History buff, Alec Stephen reviews Anthony Richard's The Somme - A Visual History and finds that the book gives him a vivid idea of what the battle was really like. The Somme- A Visual History is available for sale at Museum Bookstore for £14.95
Anthony Richard's The Somme - A Visual History, which was published by the Imperial War Museum to celebrate the battle’s and its own imminent centenary, is an excellent production. The book explores the Battle's context and planning, accounts of the infamous first day, the later stages of the Battle, all the way through to its legacy. While broad in its coverage, I awarded the book four stars rather than five, as there was no mention of aspects such as shell shock and cowardice.
Throughout the book the author, Anthony Richards expertly weaves extracts from private diaries, personal letters and interviews into his narrative and illustrates his arguments with photographs, posters and artworks. This gave me a more vivid and immediate idea of what the Battle was really like.
The war that almost everybody, except Lord Kitchener, had expected to be a brief one had rumbled through a frustrating 1915 without a decisive result. By the spring of 1916 things had taken a desperate turn for the worse. The Germans had launched a full-blooded attack on Verdun and there was a real danger that France would be forced out of the war – Sedan all over again. Naturally, the French Commander, Joffre, asked for help.
The result was that the British decided to concentrate more fully on the western front with Lord Derby recruiting a volunteer army of local groups like the “Accrington Pals” being encouraged. The plan agreed upon was an attack on the Somme which was to gain territory, and this gain to be the springboard for a decisive attack in 1917 that would end the war with Verdun, now securely in French hands. The date fixed upon was to be July the 1st and this attack was to be preceded by a week’s enormous artillery bombardment which would render the German army totally unable to fight back.
This bombardment which was audible in London, was duly delivered and an enormous army was assembled. The authorities were so confident that orders were given for the men to cross no man’s land at a walking pace and enthusiastic troops who wished to kick a football about as they advanced were given permission to do so.
Unfortunately, this optimism was totally misplaced. The thorough German fortifications had withstood the bombardment surprisingly well and the British soldiers moving at a walking pace with their heavy packs proved an easy target for the German machine guns. It was said “They went down like a lot of Charlie Chaplins”. On the first day of the battle, the British casualties were the worst they have ever been, (with the possible exception of the Battle of Towton in 1461). 19 240 men were killed and over 35 000 wounded and they had not achieved the immediate breakthrough on which Haig had been counting. The rest of the battle went on until the 20th November when the Germans had withdrawn to the safety of the Hindenburg Line, which is described in precise and scholarly fashion in this excellent book.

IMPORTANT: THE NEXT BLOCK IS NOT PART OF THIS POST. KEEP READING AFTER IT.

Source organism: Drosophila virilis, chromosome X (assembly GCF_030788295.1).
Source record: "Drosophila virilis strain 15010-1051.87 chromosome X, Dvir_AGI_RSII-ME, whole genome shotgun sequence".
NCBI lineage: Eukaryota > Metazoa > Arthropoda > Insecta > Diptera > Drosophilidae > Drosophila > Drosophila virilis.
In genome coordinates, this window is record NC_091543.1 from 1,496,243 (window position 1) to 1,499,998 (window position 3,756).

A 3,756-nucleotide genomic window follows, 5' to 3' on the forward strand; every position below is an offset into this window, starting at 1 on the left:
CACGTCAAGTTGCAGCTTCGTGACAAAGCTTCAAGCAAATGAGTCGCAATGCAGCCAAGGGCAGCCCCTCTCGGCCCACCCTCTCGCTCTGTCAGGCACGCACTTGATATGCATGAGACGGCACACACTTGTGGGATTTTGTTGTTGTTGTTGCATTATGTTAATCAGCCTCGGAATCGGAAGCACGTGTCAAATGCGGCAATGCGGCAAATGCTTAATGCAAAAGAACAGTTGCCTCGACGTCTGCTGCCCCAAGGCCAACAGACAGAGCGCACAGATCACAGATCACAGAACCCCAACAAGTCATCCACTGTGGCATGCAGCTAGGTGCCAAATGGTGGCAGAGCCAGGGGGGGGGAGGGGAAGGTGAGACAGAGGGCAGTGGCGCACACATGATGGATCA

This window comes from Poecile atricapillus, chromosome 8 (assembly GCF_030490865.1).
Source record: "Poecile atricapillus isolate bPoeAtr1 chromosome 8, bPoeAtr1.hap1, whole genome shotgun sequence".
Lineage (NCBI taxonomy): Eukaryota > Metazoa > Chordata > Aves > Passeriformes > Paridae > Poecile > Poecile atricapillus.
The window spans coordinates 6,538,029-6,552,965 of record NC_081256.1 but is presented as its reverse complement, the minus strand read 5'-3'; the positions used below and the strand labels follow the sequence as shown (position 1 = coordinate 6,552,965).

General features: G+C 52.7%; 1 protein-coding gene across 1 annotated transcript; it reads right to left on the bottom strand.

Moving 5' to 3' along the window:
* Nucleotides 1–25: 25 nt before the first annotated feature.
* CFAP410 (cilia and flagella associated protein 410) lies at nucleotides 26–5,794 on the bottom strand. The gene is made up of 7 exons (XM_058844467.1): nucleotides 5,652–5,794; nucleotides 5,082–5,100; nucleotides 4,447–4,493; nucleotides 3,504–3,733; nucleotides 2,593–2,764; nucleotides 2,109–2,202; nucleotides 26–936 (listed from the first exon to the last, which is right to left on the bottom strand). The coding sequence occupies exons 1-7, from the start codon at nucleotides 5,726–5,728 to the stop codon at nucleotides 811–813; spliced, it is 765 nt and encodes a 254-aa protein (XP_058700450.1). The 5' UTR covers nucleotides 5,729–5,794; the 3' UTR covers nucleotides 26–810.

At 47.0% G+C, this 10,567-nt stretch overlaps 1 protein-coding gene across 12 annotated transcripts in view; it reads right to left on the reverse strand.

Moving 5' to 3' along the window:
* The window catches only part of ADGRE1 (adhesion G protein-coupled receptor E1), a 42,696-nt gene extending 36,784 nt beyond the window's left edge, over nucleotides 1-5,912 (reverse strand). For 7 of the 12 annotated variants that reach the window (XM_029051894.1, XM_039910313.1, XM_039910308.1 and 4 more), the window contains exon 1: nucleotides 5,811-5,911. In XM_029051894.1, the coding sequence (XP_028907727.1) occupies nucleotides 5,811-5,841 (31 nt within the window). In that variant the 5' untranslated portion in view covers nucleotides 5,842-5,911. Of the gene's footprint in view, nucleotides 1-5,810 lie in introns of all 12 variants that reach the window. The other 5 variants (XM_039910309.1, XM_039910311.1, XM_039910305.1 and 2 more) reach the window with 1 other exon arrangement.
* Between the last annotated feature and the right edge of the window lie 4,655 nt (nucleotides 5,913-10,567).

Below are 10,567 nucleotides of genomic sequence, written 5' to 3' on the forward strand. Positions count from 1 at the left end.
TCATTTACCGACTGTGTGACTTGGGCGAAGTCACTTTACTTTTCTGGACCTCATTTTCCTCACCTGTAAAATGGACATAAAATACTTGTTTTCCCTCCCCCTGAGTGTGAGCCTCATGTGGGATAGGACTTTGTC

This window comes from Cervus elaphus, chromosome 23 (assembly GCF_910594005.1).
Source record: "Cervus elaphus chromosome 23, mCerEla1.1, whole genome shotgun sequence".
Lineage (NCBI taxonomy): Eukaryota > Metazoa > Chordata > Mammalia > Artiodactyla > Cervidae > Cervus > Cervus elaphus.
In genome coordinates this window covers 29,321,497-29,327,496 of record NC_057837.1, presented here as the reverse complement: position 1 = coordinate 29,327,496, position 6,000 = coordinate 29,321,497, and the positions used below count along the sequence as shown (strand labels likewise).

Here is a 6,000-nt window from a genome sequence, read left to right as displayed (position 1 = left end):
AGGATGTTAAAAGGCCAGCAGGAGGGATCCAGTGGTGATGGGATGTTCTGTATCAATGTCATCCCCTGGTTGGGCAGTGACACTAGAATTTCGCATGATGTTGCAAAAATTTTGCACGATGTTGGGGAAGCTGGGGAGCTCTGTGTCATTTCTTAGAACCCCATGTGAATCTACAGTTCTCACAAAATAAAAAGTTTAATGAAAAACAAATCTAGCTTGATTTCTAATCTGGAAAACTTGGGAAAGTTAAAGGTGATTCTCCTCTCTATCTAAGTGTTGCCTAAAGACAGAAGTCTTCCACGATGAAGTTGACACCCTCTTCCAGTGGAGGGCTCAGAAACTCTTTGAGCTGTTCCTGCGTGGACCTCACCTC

What were the results of the battle? The two sides had lost over a million men between them – and one shudders to think of the casualties among the horses. On the other hand Verdun had been relieved and the power of the Germans to resist had been much weakened. There had been great advances in technology, notably in the use of tanks and aircraft.
What are we to make of it all? Modern historians often argue that the battle was inevitable, but in history events appear inevitable after they have happened. There is the “Oh what a lovely war” and Blackadder approach which depicts the British soldiers as “lions led by donkeys”, and the valour of those involved cannot be denied although there is documentary evidence that as the battle wore on, solders came to question their involvement in the apparent futility of it all.
What a contrast with the moving letter on page 63 which the young Second Lieutenant, Eric Heaton, who was killed on the sunny Saturday morning of July 1st, wrote to his parents to be opened only in the event of his death.
28 June 1916
My Darling Mother and Father,
I am writing this on the eve of my first action. Tomorrow, we go to the attack in the greatest battle the British army has ever fought. I cannot quite express my feelings on this night and I cannot tell if it is God’s will that I shall come through – but if I fall in battle then I have no regrets save for my loved ones I leave behind. It is a great cause and I came out willingly to serve my King and Country.
No one had such parents as you have been to me giving me such splendid opportunities and always thinking of my welfare at great self-sacrifice to yourselves.
This life abroad has taught me many things, chiefly the fine character of the British Race to put up with hardship with wonderful cheerfulness.
If I fall, do not let things be black for you. Be cheerful and you will be living life always to my memory.
I thank God for my brother and sisters who have all been very much to me.
Well I cannot write more now. You are all in my thoughts as I enter this first battle. May God go with me.
With my love to you all.
Always, your loving son,
Perhaps we are all in danger of becoming too disillusioned?